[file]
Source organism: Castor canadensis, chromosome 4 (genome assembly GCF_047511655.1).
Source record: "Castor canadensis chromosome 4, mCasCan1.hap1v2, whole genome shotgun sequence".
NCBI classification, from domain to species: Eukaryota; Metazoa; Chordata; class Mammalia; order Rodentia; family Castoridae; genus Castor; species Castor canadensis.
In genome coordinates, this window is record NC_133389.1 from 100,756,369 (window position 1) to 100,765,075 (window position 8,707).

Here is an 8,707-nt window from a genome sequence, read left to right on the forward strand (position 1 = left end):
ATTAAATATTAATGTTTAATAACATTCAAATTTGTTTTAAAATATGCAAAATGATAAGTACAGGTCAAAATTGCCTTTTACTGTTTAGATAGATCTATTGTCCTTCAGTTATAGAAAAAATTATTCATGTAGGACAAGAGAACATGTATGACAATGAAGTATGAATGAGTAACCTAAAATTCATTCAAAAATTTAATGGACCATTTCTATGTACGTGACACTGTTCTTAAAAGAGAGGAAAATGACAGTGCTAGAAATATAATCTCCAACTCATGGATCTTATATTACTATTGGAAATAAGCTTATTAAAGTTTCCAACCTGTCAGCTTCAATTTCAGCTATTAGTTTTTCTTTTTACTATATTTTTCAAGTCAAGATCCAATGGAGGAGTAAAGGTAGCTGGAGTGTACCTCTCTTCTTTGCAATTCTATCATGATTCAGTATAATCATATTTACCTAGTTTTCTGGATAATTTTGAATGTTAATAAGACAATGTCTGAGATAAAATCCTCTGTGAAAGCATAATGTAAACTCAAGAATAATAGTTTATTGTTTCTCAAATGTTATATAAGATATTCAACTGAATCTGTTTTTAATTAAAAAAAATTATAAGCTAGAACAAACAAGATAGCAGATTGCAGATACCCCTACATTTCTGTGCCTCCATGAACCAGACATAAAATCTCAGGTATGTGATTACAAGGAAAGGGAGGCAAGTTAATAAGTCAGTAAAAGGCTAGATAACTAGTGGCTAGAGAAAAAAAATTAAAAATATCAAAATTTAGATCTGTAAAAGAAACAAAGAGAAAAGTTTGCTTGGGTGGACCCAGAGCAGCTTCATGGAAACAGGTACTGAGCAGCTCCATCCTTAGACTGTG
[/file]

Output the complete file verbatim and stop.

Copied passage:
Source organism: Castor canadensis, chromosome 4 (genome assembly GCF_047511655.1).
Source record: "Castor canadensis chromosome 4, mCasCan1.hap1v2, whole genome shotgun sequence".
NCBI classification, from domain to species: Eukaryota; Metazoa; Chordata; class Mammalia; order Rodentia; family Castoridae; genus Castor; species Castor canadensis.
In genome coordinates, this window is record NC_133389.1 from 100,756,369 (window position 1) to 100,765,075 (window position 8,707).

Here is an 8,707-nt window from a genome sequence, read left to right on the forward strand (position 1 = left end):
ATTAAATATTAATGTTTAATAACATTCAAATTTGTTTTAAAATATGCAAAATGATAAGTACAGGTCAAAATTGCCTTTTACTGTTTAGATAGATCTATTGTCCTTCAGTTATAGAAAAAATTATTCATGTAGGACAAGAGAACATGTATGACAATGAAGTATGAATGAGTAACCTAAAATTCATTCAAAAATTTAATGGACCATTTCTATGTACGTGACACTGTTCTTAAAAGAGAGGAAAATGACAGTGCTAGAAATATAATCTCCAACTCATGGATCTTATATTACTATTGGAAATAAGCTTATTAAAGTTTCCAACCTGTCAGCTTCAATTTCAGCTATTAGTTTTTCTTTTTACTATATTTTTCAAGTCAAGATCCAATGGAGGAGTAAAGGTAGCTGGAGTGTACCTCTCTTCTTTGCAATTCTATCATGATTCAGTATAATCATATTTACCTAGTTTTCTGGATAATTTTGAATGTTAATAAGACAATGTCTGAGATAAAATCCTCTGTGAAAGCATAATGTAAACTCAAGAATAATAGTTTATTGTTTCTCAAATGTTATATAAGATATTCAACTGAATCTGTTTTTAATTAAAAAAAATTATAAGCTAGAACAAACAAGATAGCAGATTGCAGATACCCCTACATTTCTGTGCCTCCATGAACCAGACATAAAATCTCAGGTATGTGATTACAAGGAAAGGGAGGCAAGTTAATAAGTCAGTAAAAGGCTAGATAACTAGTGGCTAGAGAAAAAAAATTAAAAATATCAAAATTTAGATCTGTAAAAGAAACAAAGAGAAAAGTTTGCTTGGGTGGACCCAGAGCAGCTTCATGGAAACAGGTACTGAGCAGCTCCATCCTTAGACTGTG